Walscheid, Bonifazio and Van Poppel will all be up there fighting for the top 5 again.

Prediction

Long stage (I’d watch Burgos instead if you can) that will end in a sprint, unsurprisingly.

Sagan will surf wheels but Orica will finally bide their time and get the lead-out right, with Mezgec delivering the Aussie Pocket rocket into a perfect position, seeing Ewan winning the day.

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Van Poppel will come flying but from too far back, again, and we’ll see Minali edge his way onto the podium.

Betting

2pts WIN Ewan 11/4

0.5pt EW Minali @ 22/1

 

Thanks as always for reading! Who do you think will win tomorrow? Anyway,

Those were My Two Spokes Worth.

Tour de Pologne 2017 Stage 2 Preview; Tarnowskie Góry -> Katowice

Today’s Recap

Orica and Bora controlled the break for most of the day and they had them within touching distance at 40km to go. Not wanting to catch them too early, they let the gap extend again, eventually reeling them in just before the start of the final circuits.

There were a few attacks off the front from Oss and Marczynski, followed by Martinelli in the closing kilometre.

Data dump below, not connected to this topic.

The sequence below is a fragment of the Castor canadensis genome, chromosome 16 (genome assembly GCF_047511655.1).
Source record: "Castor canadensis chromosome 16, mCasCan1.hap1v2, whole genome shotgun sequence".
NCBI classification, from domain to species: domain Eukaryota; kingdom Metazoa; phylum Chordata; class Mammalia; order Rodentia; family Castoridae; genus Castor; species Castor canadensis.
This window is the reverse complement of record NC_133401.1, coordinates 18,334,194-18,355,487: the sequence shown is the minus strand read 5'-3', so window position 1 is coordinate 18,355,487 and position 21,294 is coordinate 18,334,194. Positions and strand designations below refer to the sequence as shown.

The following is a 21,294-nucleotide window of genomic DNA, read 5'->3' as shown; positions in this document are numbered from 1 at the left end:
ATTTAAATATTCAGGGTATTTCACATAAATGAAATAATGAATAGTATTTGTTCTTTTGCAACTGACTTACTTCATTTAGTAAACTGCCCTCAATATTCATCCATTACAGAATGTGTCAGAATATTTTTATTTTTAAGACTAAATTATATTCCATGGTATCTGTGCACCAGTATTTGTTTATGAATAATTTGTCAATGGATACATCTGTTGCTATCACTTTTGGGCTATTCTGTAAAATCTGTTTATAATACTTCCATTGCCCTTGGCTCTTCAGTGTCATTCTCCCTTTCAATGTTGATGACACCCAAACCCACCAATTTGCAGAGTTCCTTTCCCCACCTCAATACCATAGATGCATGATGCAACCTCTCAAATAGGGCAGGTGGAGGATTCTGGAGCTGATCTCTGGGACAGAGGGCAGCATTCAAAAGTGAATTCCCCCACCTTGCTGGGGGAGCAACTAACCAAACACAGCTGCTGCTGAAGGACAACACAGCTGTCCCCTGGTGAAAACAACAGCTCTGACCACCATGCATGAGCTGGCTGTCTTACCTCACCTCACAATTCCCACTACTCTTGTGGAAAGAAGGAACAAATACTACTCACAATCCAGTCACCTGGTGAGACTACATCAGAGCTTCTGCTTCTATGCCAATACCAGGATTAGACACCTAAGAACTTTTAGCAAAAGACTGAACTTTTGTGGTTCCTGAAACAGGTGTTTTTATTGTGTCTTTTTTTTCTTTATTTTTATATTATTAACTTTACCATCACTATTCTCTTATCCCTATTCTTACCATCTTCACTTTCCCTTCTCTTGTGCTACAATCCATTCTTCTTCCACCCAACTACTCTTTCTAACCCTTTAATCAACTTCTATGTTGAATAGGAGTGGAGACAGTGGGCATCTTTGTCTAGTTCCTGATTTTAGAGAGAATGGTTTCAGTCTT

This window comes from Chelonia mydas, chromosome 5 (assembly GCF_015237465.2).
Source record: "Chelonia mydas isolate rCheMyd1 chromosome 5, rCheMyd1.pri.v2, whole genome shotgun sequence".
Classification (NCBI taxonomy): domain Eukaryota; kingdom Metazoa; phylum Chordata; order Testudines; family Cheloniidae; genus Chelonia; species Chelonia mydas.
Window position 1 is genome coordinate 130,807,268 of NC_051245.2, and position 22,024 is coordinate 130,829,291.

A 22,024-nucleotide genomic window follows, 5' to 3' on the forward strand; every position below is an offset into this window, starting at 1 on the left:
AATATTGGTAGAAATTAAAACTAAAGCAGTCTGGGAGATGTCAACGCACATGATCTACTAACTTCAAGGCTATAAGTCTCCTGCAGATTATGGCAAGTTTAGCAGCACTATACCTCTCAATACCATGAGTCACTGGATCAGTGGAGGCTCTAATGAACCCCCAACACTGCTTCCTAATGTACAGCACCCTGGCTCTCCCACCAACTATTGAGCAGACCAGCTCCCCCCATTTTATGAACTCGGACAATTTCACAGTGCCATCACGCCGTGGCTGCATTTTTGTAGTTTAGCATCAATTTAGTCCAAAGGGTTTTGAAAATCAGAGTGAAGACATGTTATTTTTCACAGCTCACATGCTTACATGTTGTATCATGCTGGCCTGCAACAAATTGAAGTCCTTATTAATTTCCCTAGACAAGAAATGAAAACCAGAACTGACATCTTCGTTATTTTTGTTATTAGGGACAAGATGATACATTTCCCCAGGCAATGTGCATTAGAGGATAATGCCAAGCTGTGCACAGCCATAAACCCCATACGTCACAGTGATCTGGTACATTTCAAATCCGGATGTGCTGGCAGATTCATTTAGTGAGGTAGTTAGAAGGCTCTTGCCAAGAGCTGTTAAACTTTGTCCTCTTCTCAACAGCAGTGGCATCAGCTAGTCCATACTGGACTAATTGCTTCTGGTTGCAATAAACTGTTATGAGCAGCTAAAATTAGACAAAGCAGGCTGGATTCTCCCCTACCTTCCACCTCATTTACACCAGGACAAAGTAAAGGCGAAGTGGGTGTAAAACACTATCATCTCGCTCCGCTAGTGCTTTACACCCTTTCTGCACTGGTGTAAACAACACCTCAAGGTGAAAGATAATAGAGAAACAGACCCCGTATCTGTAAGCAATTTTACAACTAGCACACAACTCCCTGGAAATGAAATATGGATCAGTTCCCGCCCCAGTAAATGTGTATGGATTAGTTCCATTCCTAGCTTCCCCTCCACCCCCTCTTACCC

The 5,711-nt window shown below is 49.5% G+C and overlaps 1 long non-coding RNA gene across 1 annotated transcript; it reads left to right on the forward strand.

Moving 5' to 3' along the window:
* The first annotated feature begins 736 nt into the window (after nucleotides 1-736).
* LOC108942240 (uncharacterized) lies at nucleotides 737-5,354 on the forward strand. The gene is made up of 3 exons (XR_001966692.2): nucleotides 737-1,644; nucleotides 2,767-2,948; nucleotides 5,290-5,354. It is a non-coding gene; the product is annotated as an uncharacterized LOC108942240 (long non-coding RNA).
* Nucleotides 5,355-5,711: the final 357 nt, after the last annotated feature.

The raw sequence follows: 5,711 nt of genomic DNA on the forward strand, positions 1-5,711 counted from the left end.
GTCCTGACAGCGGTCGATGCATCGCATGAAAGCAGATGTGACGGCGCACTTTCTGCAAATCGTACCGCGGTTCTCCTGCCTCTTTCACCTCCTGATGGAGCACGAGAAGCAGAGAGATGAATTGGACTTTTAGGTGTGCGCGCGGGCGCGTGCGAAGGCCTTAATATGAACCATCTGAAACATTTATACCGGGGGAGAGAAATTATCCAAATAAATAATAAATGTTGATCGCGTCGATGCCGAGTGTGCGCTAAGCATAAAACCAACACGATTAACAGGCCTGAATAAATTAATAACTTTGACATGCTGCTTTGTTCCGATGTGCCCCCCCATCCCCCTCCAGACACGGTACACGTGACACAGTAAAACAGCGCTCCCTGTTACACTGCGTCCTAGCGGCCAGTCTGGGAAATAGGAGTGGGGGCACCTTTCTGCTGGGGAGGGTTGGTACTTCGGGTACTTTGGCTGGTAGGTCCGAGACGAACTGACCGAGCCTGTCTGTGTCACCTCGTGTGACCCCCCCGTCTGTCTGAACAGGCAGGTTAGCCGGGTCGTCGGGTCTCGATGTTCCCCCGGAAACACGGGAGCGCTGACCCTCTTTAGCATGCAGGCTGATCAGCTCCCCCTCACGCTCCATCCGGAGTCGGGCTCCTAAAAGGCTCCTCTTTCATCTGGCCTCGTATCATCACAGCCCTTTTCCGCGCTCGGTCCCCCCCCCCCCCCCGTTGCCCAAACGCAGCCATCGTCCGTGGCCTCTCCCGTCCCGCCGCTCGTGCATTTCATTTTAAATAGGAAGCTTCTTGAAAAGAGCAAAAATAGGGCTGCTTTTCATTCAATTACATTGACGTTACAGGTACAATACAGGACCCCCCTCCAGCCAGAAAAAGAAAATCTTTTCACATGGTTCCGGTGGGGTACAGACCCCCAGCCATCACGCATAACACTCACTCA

However, they were all in vain as it was brought back for a big bunch sprint. Sagan launched relatively early but his acceleration was immense and he quickly got a gap. Ewan tried to close, and he did, but the finish line came too soon, the World Champion took the win!

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Van Poppel finished fast for Sky to take home third.

Let’s have a look at what’s in store for the riders tomorrow.

The Route

Another day that if you looked at the official profile, you might be confused for thinking this is a day for the puncheurs. Alas, it is another sprint.

TDP Stage 2 Profile

We finish with the same circuit that we’ve had in Katowice the past few years and it has thrown up a few surprising results.

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The circuit itself undulates a little bit but the climbs aren’t too difficult. However, taken at increasing pace they will wear down the legs a little bit for the sprint. That is if we get a sprint…